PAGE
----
By RIEL MAJOR
IN wake of the University of the Bahamas’ recently announced tuition and fee increases, Prime Minister Dr Hubert Minnis said yesterday his government will be known for “providing education from birth to departure”.
Dr Minnis told reporters on the sidelines of a loan signing ceremony that education is a priority for his government.
“. . .It’s essential for our citizens and students to be educated so they can take advantage of all the job opportunities available,” said Dr Minnis.
When asked for clarification relating to the rise in tuition and fees at UB, Dr Minnis said the government has made a commitment for free education for Bahamians at UB once certain qualifications are met.
“…That commitment still holds. We also made a commitment that those students coming from the Family Islands we understand the stress and strain that they and their family undergo in terms of looking for accommodation so we’ve made a commitment that we must help our brothers and sisters coming from the Family Islands and we provide them with $500 per month to assist them with their lodgement.
“The commitment that we have made we will adhere to, you will note that we have embarked on providing preschool education because we know that with preschool education our citizens have greater opportunities become better leaders, they become managers etc so we’re providing free preschool education for Bahamians.”
Last June, Dr Minnis said: “Beginning in September 2019 all full-time Bahamian students who meet certain entry requirements will receive free tuition (at UB).” Dr Minnis reiterated this promise during a recent Family Island town hall meeting.
In a letter to students a little over a week ago, UB’s Office of University Relations advised that as of fall 2018, the estimated real cost of attendance per student attending the institution was between $26,810 and $30,810 annually inclusive of housing, based on figures provided by the Office of Financial Aid & Scholarships.
It added: “As of fall 2019, the Office of Financial Aid and Scholarships estimates that for first-time, first year students, the annual cost of attendance per student will be between $29,180 and $33,780. Whereas at other institutions approximately 38 percent of the cost of attendance is covered by student tuition and fees, at UB, this accounts for merely 20 percent of the cost of attendance.”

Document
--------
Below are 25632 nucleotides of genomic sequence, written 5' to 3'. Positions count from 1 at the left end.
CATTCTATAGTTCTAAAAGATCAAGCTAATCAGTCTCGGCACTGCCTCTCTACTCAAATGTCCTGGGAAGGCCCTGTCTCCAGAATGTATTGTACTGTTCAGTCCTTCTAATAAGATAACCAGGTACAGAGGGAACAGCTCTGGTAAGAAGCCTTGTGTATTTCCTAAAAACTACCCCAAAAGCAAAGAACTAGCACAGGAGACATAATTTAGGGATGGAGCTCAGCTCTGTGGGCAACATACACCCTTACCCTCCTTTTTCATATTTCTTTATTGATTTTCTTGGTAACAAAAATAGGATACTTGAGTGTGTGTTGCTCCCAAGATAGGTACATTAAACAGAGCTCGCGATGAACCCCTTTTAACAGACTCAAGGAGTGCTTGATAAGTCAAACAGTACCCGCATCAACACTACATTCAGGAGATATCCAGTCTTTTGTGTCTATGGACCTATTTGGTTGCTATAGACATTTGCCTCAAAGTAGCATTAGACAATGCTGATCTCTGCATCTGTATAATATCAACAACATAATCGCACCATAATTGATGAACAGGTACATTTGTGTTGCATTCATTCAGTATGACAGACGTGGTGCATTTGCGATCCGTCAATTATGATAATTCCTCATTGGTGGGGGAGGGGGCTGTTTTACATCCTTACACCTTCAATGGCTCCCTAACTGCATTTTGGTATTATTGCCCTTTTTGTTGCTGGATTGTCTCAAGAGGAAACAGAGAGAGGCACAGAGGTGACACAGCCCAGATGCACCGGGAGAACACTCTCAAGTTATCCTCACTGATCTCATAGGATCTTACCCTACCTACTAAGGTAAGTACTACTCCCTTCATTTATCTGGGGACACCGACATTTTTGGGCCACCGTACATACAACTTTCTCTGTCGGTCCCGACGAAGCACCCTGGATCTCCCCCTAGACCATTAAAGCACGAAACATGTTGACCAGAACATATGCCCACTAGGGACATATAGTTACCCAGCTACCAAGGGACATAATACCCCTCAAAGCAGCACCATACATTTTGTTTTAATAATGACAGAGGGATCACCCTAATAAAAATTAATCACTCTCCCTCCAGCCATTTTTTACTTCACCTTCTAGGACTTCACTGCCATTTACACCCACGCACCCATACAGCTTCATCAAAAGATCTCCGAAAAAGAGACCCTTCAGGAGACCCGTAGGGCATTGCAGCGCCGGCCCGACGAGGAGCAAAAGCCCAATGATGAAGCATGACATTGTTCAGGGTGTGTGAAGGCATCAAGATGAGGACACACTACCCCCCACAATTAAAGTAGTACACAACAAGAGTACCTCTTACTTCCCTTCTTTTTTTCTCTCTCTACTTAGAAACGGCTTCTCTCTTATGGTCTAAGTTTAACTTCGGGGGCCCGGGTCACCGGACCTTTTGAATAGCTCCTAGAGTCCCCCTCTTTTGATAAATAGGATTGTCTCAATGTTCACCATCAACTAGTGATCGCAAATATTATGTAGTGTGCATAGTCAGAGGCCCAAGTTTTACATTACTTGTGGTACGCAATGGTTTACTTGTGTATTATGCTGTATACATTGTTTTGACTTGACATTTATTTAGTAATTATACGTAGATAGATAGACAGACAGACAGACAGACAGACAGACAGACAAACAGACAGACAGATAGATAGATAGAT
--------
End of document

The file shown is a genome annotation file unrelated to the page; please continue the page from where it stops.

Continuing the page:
The letter further noted tuition and fees had gone unchanged for 20 years with government subvention covering the minimal operational, educational and growth expenditures.
As of this fall late registration fees will go from $150 to $250; application fees will go from $40 to $50; ID card fees will go from $10 to $20; transcripts and e-transcripts will go from $5 to $20; local status letters — inclusive of enrolment, initial review, progression and completion letters (except initial graduation letters) — will go from $10 to $50; international status letters will go from free to $60; add/drop/withdrawal fees will go from $20 to $25; diploma certificates will go from free to $50 and graduation evaluation fees will go from $100 to $250.
Last week, Education Minister Jeff Lloyd referred to these increases as a “small adjustment.” He said despite the move, the Minnis administration is committed to delivering on its promise of free tuition for UB students who meet certain criteria.
“It has to be said, the University of the Bahamas has, for a long time, been operating with a significant deficit. What this is, is a small adjustment of 15 percent to fees and tuition that we hope can go toward lowering that legacy deficit,” he said.
“We, as a government, have proposed our plan of getting students to UB. And once that is the case, we are committed, and this also important to understand, getting them there with free tuition,” he added.
Mr Lloyd said the government would seek to clarify its “free education” plan in the coming months, suggesting that definitive details would be presented during the 2019-2020 budget debate.